How to Use a Bee Smoker (even if you're afraid of fire)

This post contains affiliate links. You can read my disclosure here.

I've never told anyone this before: When I was a teenager my parents never worried about me smoking because I couldn't light a match to save my life.

Yep. Seriously.

And while these two things aren't really related, I'm pyrophobic: very afraid of fire. Well, ok, maybe the two are related. My phobia healthy respect has made me super cautious about fire safety. In spite of my awareness and care, we lost our barn and goats to a fire in 2012, which has made me even more conscious of fire safety. Let's face it, I'm a nervous wreck.

I'm always preaching fire safety,
so I hope you'll go read my post on preventing barn fires.
The post focuses on summer fires, but the tips are applicable to any time of year.
Remember, an ounce of prevention is worth a pound of cure,
and there is no cure for a fire.

So when I got my bees, I was terrified of using a bee smoker (affiliate link). I'd read that some beekeepers spray their bees with sugar water to calm them down instead of smoking them, and I thought hurray, that will work for me!

And it did all through the spring and the first of summer. I mixed equal parts sugar and hot water and then poured the syrup into a new spray bottle. I'd squirt the bees lightly when I first opened the hive, and I'd spray each frame lightly when I pulled it out to look for eggs and larvae. It kept the bees busy while I did what I had to do.

In late summer the colony became a bit more aggravated when I'd open the hive, as they sought to protect their winter food stores from a marauder (me). Most, if not all, hives will be less friendly in the late summer and fall.

So one day when I was sitting in the waiting room while my husband underwent an out-patient procedure, I used the hospital's wi-fi (our home wi-fi is limited) to watch some beekeeping videos on my Kindle. I came across the Fat Bee Man's YouTube video on how to light a smoker and thought, ok, I can do this (as long as I can light a match and keep it lit, that is).

His first suggestion was to practice lighting and using the smoker before you ever take it out to the bee yard. So I did. Hubby had added a package of smoker fuel (affiliate link) to our shopping cart when we bought the beehive and other equipment, so I had that ready, as well as some newspaper and a box of matches. I knew it would take several matches to get the burlap to light, because I'm still not very good at lighting matches.

So on a windless day I followed the Fat Bee Man's instructions. I first lit a piece of wadded up newspaper and stuffed it in the smoker. Well, I stuffed it in there first and then tried to light it; I'm still worried about fire. After a few matches lit and burned out, one finally caught the newspaper and stayed lit. I added some smoker fuel... and smothered the flame.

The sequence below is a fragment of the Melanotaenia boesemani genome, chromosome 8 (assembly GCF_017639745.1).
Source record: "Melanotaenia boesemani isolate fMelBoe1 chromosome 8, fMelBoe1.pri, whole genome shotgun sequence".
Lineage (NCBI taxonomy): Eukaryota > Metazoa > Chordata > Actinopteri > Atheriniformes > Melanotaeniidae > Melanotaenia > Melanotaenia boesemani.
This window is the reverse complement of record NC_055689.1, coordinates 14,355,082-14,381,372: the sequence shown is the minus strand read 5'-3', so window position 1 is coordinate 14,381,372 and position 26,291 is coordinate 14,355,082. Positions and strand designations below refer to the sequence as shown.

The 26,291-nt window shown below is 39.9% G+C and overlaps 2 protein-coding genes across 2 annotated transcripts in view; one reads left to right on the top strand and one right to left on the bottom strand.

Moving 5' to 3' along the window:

I tried again with another sheet of newspaper and after a few more matches, it stayed lit. I squeezed the bellows as I added the burlap and hurray! The burlap caught fire too. I topped it with another piece of wadded newspaper, which the Fat Bee Man says will prevent sparks from jumping out the tip when you smoke the hive. Success!

Are you wondering what you'll need for your new beehive?
Find out what you need and what you might not in
Basic Equipment for New Beekeepers.

Commercial smoker fuel (affiliate link) is simply strips of burlap; you can also buy smoker pellets (affiliate link). Nowadays I usually use wood shavings instead of burlap, the same wood shavings that I use in the chick brooder and nest boxes. The burlap smoker fuel is definitely easiest to light though.

I light a piece of newspaper or junk mail in the smoker - which still takes several matches - then as I squeeze the bellows I add several handfuls of shavings and top it off with another wad of newspaper. I save flyers and ads we get in the mail for this purpose since we don't subscribe to the local paper.

This fire will last me about 15 minutes. I'm a slow bee inspector; I take it nice and easy and I've run out of smoke several times. I know now to take more fuel with me to the bee yard (a fancy name for the field where my one hive resides) and add more shavings before the fire goes out completely.

I always top off the smoker with a wad of paper to keep sparks inside; that was a great tip. I've seen photos of burned spots in the beeswax, caused by sparks that shoot out when someone is too aggressive with the bellows. Holding the smoker as upright as possible when using it helps prevent this too, although you do have to point it toward the bees to use it effectively.

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I'm pretty good at lighting the smoker now and am more confident when I work the bees. In the late summer bees tend to be more aggressive due to the heat, less forage, and their need to defend their winter food supply (the honey they've stored). While my colony has been pretty laid-back, I've had a few bees that were persistent about warning me off and I'm thankful that I know how to use the smoker (and thankful for my bee jacket too). You can even smoke yourself to confuse the bees and help prevent stings.

What do you do with the smoker when you're finished inspecting your hives? At my beginning beekeeping class, the instructor told us to stuff the smoker's spout with a twist of green grass or leaves, or even a cork that fits snugly. The lack of oxygen will put out the fire inside. Then I hang my smoker on the rim of our metal burn barrel until I do the evening chores. I make sure the smoker is stone cold when I put it away. Not taking any chances, you know.

I can usually get the smoker going with no more than three matches now. Maybe it won't take you as many.

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